Sexual Violence: Latest MSF Updates
- Sexual Violence as a Weapon of War
- Stories from Patients
- Counselor Experiences
- "Complicated, Difficult, Emotional": Treating Victims of Sexual Violence in Haiti
- Mental Health and Sexual Violence
MSF medically treated 11,200 patients for sexual violence-related injuries in 2014.
Doctors Without Borders/Médecins Sans Frontières (MSF) strives to treat victims of sexual violence in all of its programs worldwide. Specialized programs for such patients are operated by MSF in more than 120 projects, and include both medical and mental health care.
Sexual violence affects millions of people, destroying lives and families and damaging communities. It is a medical emergency, the impact of which is compounded in many countries by a dire absence of health care services for the victims.
In conflicts, rape and other forms of sexual violence are often widespread and can be used to humiliate, punish, control, injure, inflict fear, and destroy communities. But in times of stability, sexual violence can also be a grave problem. In both settings, perpetrators are frequently people who are supposed to provide security, in their own homes and in their societies at large.
See how MSF works to bring victims of sexual violence the care they need: Because Tomorrow Needs Her
Any statistics on sexual violence provides an incomplete picture of the problem and its prevalence. The patients who come to receive treatment are overcoming shame, fear, stigmatization, and many other obstacles. Many people do not, or simply cannot, come forward to report their assault or seek treatment. However, finding immediate care after a sexual assault is critical in order to limit some of the serious consequences to the victim’s health. Prevention of HIV must begin within three days, emergency contraception within five. But in some countries, access to these health services is limited or non-existent; receiving social support and seeking justice can be extremely difficult. Following incidents of sexual violence, many people find they are completely alone.
Sexual Violence During Conflicts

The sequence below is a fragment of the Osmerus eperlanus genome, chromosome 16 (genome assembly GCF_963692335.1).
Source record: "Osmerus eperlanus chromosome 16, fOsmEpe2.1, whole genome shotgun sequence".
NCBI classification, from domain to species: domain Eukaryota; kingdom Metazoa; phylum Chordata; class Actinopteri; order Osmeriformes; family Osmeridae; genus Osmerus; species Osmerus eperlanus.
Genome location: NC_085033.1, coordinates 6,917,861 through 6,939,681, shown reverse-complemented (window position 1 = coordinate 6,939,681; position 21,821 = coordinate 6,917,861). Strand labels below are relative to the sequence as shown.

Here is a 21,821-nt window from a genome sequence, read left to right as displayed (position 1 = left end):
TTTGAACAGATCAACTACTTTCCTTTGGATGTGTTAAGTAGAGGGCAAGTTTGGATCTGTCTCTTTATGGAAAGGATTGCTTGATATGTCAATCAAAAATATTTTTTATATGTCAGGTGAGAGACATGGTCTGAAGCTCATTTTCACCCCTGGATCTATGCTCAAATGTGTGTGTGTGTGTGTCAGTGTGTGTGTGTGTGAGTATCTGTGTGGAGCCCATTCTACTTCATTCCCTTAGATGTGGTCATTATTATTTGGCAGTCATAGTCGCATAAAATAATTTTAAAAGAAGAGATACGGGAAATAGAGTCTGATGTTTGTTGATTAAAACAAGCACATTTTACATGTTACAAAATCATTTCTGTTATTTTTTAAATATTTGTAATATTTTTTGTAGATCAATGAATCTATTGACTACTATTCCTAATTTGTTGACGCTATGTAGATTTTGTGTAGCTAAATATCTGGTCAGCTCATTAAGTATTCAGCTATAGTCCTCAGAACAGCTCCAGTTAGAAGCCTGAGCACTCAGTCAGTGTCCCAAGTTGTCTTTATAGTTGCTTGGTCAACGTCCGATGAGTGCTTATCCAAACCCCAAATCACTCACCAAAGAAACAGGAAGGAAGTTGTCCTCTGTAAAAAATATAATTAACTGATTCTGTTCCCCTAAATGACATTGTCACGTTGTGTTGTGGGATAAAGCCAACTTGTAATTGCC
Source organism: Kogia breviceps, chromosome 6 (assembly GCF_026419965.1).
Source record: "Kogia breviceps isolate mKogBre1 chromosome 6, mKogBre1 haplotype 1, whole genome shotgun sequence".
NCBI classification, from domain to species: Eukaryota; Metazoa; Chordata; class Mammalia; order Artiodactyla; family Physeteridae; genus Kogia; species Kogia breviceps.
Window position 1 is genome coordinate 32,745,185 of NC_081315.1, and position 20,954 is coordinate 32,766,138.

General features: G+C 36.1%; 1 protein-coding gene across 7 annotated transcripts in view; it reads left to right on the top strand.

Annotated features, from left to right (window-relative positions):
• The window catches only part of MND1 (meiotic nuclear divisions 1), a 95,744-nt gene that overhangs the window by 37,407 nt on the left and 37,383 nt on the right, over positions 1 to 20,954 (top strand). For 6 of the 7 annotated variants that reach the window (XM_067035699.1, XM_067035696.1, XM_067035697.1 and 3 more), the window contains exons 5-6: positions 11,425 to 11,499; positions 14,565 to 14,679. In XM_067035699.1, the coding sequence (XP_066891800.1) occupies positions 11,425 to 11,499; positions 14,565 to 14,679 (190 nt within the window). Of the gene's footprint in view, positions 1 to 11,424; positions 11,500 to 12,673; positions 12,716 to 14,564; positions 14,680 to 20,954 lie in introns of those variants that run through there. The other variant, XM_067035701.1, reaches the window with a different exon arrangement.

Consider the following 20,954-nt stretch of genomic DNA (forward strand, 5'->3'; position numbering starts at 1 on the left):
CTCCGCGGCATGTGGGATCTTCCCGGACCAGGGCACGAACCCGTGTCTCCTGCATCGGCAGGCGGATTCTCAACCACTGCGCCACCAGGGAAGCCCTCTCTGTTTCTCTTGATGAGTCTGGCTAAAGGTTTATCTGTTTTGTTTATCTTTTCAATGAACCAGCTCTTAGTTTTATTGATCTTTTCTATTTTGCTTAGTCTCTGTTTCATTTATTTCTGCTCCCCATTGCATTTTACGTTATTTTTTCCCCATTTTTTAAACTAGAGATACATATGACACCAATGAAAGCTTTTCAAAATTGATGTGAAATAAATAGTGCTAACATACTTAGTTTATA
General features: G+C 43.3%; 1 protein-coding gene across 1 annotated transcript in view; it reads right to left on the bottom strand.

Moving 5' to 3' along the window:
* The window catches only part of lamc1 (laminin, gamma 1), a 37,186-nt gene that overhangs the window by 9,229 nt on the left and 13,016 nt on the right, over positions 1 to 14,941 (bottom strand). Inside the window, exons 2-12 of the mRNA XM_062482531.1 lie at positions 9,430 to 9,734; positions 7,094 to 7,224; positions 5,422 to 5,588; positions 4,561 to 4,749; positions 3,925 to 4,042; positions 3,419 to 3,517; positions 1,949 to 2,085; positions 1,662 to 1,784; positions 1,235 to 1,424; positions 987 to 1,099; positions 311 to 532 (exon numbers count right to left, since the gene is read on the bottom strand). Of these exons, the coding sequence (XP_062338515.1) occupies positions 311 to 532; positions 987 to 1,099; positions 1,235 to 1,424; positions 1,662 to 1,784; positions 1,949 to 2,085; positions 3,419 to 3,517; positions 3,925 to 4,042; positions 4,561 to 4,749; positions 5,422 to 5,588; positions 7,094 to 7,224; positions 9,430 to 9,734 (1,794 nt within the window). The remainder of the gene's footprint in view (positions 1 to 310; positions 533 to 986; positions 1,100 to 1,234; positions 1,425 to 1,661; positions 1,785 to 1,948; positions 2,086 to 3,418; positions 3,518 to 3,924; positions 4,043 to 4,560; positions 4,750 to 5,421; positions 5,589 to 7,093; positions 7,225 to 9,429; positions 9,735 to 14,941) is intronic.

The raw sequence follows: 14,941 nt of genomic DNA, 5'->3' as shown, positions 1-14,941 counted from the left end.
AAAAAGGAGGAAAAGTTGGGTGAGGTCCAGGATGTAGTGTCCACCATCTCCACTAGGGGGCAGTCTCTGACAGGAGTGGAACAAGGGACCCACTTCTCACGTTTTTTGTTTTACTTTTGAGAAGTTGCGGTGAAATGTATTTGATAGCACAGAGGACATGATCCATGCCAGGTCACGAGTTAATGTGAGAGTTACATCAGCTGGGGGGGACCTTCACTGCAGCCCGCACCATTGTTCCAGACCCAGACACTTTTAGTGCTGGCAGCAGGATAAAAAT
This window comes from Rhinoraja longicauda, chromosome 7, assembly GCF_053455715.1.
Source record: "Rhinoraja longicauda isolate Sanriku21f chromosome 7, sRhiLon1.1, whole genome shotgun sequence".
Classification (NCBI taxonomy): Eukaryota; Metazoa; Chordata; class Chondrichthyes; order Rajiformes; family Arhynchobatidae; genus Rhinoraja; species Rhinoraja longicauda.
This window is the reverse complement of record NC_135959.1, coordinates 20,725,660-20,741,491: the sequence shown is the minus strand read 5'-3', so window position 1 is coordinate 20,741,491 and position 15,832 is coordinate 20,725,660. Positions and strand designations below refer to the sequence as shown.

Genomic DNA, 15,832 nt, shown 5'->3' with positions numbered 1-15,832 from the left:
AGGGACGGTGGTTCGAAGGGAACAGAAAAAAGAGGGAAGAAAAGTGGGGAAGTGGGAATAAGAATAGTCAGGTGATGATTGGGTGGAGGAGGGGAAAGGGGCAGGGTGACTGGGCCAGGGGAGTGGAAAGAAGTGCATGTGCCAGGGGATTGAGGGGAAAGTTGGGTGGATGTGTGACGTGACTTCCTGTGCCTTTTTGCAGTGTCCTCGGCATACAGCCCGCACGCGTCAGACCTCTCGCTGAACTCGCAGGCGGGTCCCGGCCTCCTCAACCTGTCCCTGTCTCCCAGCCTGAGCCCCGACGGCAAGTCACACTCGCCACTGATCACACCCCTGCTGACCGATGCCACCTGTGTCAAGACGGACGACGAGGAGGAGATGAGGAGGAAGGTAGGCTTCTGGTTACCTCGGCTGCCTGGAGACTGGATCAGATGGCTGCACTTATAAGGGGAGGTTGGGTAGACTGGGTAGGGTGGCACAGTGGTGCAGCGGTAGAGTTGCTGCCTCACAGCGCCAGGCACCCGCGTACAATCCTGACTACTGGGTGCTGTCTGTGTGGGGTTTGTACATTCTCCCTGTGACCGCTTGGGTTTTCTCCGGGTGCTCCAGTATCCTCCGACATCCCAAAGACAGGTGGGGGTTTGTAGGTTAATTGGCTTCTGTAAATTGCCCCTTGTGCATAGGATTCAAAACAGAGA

For many years, MSF has treated victims of sexual violence perpetrated during war. For example, in July, 2014, MSF opened a program offering medical and psychological care for victims of sexual violence in Bangui, Central African Republic.
“Sexual violence during war can have several objectives,” says Françoise Duroch, MSF’s expert on violence. “Rape can be used as a weapon, meaning it is carried out with martial reasoning and used for political ends. It can be used to reward soldiers, or remunerate them, to motivate the troops. It can also be used as a means of torture, sometimes to humiliate the men of a certain community. Systematic rape can be used to force a population to move. Rape can also be used as a biological weapon to deliberately transmit the AIDS virus. In war, we also find the phenomenon of sexual exploitation, forced prostitution, or even sexual slavery.”
Sexual Violence in Stable Contexts
Sexual violence also affects millions of people living in post-conflict or stable contexts. In these situations, the perpetrators are often civilians known to the victims; they are neighbors, landlords, servants, or family members. In many cases, they are heads of household or other males expected to protect the victim. According to the World Health Organization (WHO), most cases of violence against women occur in their home and are committed by their partners. Many times, they include both physical and sexual aggression.
In 2014 in Papua New Guinea, at the Port Moresby Regional Treatment and Training project run by MSF, 50,000 people attended awareness sessions outlining the care available to the victims of sexual violence. Over 900 people were seen as outpatients, and there were 265 first consultations for rape.
In stable contexts as well as in war, sexual violence can sometimes be an activity condoned by governments. In one instance, an MSF emergency team in DRC provided medical and psychological care to Congolese women deported from Angola in 2007 by the Angolan military for working illegally. While being deported, women were systematically beaten and raped.
In Colombia, MSF is urging the government to recognize sexual violence as a medical emergency so victims can access the comprehensive care they need. In 2014, the MSF team opened a new program offering mental health services to victims of violence and sexual violence in Tumaco municipality in Nariño, and in Buenaventura.
Sexual Violence Against Men and Boys
Women and girls are the primary targets of sexual violence, but men and boys can also be victims of rape. This minority is often unrecognized and receive little care or protection. Sexual violence against men includes rape, sexual torture, sexual humiliation, and sexual slavery.